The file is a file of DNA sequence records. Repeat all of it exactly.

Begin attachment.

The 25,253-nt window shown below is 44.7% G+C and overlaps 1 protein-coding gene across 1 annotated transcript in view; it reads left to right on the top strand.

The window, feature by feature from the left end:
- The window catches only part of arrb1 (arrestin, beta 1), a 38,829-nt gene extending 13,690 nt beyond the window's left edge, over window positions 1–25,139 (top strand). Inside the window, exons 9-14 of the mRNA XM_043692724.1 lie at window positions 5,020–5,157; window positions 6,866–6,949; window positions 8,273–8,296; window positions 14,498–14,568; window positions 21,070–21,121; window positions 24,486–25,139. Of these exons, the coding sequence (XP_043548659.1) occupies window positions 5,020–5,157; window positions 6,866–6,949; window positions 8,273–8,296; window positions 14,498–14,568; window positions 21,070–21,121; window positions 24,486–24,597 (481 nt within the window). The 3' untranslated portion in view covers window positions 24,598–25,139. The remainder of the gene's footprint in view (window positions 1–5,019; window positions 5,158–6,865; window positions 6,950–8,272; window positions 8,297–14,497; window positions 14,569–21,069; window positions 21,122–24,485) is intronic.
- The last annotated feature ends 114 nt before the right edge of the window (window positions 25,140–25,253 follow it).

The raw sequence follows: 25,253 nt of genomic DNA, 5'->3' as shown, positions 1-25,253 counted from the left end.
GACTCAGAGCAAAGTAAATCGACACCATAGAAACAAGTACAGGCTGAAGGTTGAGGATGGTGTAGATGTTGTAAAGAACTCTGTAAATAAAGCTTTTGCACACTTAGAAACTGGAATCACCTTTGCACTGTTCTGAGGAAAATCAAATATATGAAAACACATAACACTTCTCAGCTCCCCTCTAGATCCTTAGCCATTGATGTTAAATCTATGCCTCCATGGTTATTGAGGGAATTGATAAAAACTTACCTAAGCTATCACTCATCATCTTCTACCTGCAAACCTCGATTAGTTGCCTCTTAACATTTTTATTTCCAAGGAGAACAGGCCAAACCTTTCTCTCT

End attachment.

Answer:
The 25,253-nt window shown below is 44.7% G+C and overlaps 1 protein-coding gene across 1 annotated transcript in view; it reads left to right on the top strand.

The window, feature by feature from the left end:
- The window catches only part of arrb1 (arrestin, beta 1), a 38,829-nt gene extending 13,690 nt beyond the window's left edge, over window positions 1–25,139 (top strand). Inside the window, exons 9-14 of the mRNA XM_043692724.1 lie at window positions 5,020–5,157; window positions 6,866–6,949; window positions 8,273–8,296; window positions 14,498–14,568; window positions 21,070–21,121; window positions 24,486–25,139. Of these exons, the coding sequence (XP_043548659.1) occupies window positions 5,020–5,157; window positions 6,866–6,949; window positions 8,273–8,296; window positions 14,498–14,568; window positions 21,070–21,121; window positions 24,486–24,597 (481 nt within the window). The 3' untranslated portion in view covers window positions 24,598–25,139. The remainder of the gene's footprint in view (window positions 1–5,019; window positions 5,158–6,865; window positions 6,950–8,272; window positions 8,297–14,497; window positions 14,569–21,069; window positions 21,122–24,485) is intronic.
- The last annotated feature ends 114 nt before the right edge of the window (window positions 25,140–25,253 follow it).

The raw sequence follows: 25,253 nt of genomic DNA, 5'->3' as shown, positions 1-25,253 counted from the left end.
GACTCAGAGCAAAGTAAATCGACACCATAGAAACAAGTACAGGCTGAAGGTTGAGGATGGTGTAGATGTTGTAAAGAACTCTGTAAATAAAGCTTTTGCACACTTAGAAACTGGAATCACCTTTGCACTGTTCTGAGGAAAATCAAATATATGAAAACACATAACACTTCTCAGCTCCCCTCTAGATCCTTAGCCATTGATGTTAAATCTATGCCTCCATGGTTATTGAGGGAATTGATAAAAACTTACCTAAGCTATCACTCATCATCTTCTACCTGCAAACCTCGATTAGTTGCCTCTTAACATTTTTATTTCCAAGGAGAACAGGCCAAACCTTTCTCTCT